INTERVIEW: ANTHONY ALBANESE MP – Record Store Day Australia Ambassador – April 2017
By Shane Pinnegar
It wasn’t too many years ago that you could barely give a record away, yet 2017 marks the tenth anniversary of Record Store Day Australia, the local edition of the global annual event launched in the U.S. in 2007. Not only has Record Store Day been attracting vinyl enthusiasts for years, the event now boasts high profile musicians, industry bigwigs and this year, even a Federal Member of Parliament, as their national event ambassadors. Anthony Albanese, MP for Grayndler, called in to tell us about this year’s event – and what the government should be doing for the music industry.
Read on for bonus material from our chat:
“I have got a large record collection,” Albanese admits. “I think that was probably my main expenditure, up until my mid-20s, was records. They’re all in pretty good shape. A few have been borrowed and never given back over the years, but I do have a large record collection, both vinyl and in later years CDs – although, I must say, I have more from the 20th century than the 21st.
“But this is one of the things about Record Store Day. I think that records are about where you’ve been, where you are and where you’re going. They evoke memories of seeing a band, that downloading something doesn’t. I went through my vinyl collection when I did the Record Store Day launch in Canberra. They wanted me to bring a few vinyls down there and [I started] flipping through, and something that should have taken a few minutes took a few hours – because you pick it up and you look at it and you go, ‘I forgot I had this, I haven’t played it for ages.’
“I still have all my albums in alphabetical order by artist, and the memories that [they] bring: you remember where you bought [a record], why you bought it, the first time you heard an artist. I remember, for example, Joy Division. I got Closer before I got the first album, because I was in a record store at Sydney Uni and there was this amazing music playing that was just so different, so I bought Closer and then went back and bought Unknown Pleasures after that. You do remember all of that and it’s about that engagement with your life.”
For many of us, buying certain records in certain stores, states, or even countries, are memories specific to certain eras of our life.
“Absolutely,” Albanese enthusiastically agrees, “and some of those relate to, as well, who your friends were at the time and who recommended a new band or a new artist to you, what your feelings were about some bands, too. I remember The Pixies – a friend used to make up compilation tapes, pre-downloads. He handed me this [tape] and there was one song of the Pixies on it. He said, ‘how about that Pixies track?’ I was like, ‘yeah, it’s all right.’ But it didn’t really appeal to me, and then [when] they’d been around for a while, I listened to Doolittle, I think, from go to woe, and it was like, ‘wow, I get it – I get it!’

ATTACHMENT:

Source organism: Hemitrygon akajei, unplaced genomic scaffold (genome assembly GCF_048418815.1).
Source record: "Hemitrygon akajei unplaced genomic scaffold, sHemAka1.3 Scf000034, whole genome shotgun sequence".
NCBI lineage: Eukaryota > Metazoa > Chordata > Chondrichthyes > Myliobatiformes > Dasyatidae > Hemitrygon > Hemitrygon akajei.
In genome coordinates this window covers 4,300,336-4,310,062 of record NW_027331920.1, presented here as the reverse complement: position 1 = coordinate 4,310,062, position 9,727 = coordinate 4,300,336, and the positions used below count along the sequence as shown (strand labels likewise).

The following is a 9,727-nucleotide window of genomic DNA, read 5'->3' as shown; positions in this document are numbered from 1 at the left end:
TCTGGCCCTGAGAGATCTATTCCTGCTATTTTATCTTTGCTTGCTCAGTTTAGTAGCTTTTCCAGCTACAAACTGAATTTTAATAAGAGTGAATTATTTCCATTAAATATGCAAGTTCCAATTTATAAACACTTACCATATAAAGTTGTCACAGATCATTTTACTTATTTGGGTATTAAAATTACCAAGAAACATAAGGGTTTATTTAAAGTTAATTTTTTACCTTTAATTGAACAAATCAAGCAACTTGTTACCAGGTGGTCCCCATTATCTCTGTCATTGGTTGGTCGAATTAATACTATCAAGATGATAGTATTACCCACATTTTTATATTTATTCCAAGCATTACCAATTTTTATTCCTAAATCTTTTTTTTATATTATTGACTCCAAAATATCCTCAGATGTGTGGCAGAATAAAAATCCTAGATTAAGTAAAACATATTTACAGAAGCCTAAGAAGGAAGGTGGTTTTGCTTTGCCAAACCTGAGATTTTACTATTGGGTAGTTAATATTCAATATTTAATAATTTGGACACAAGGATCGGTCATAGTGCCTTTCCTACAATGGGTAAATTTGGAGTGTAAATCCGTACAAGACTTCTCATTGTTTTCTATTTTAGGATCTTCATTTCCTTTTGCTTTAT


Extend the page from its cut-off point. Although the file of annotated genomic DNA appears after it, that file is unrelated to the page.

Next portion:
“That’s one of the things about Record Store Day as well, that a lot of music hangs together as an album, not just as a collection of individual tracks. There’s something special about having a whole album that is different from just downloading an individual track, or having your favourite playlist on your iPod or smartphone, or whatever technology you’re downloading it on. That’s why I think this is a good thing to celebrate.”
On Independent Record Stores:
“I think people listening to albums is really important. One of the things that I’m saying about Record Store Day as well, is that these are by and large independent record stores. The people who run them aren’t making a hell of a lot of money. They’re people who run record stores because they’re really interested in music. They’re fountains of wisdom if you go in there and have a chat to them – ‘what do you think I should be listening to? Have you heard any new sounds?’
“I love High Fidelity – the book [by Nick Hornby] more so than the movie. Setting [the movie] in Chicago sort of changed the whole thing as well – I don’t understand why they did that, it was a very English sort of [a story]. I like Nick Hornby. That thing of lists: I did that. I used to do lists of my top five songs that I liked at the moment, or top ten, or what have you. That whole thing that runs through the book when he did that, and I’ve read it like three or four times. It’s just a fantastic depiction of how this guy’s life is defined – his relationships as well – in part through music. Top five break-up songs and Top five new girlfriend songs, and all of that, I think, is what we get through going into a record store.
“I used to go to Phantom Records, where I spent a lot of my youth. It was a record store in Pitt Street. They had a whole lot of bands as well would go through Phantom. They sort of had a relationship with record labels getting bands started. The Sunnyboys, Le Hoodoo Gurus, as they were called when they did Leilani. Machinations. A whole lot of bands that were starting out. . You could guarantee that if they had a poster up for a gig, you knew it was going to be the sort of music that you’d like.”
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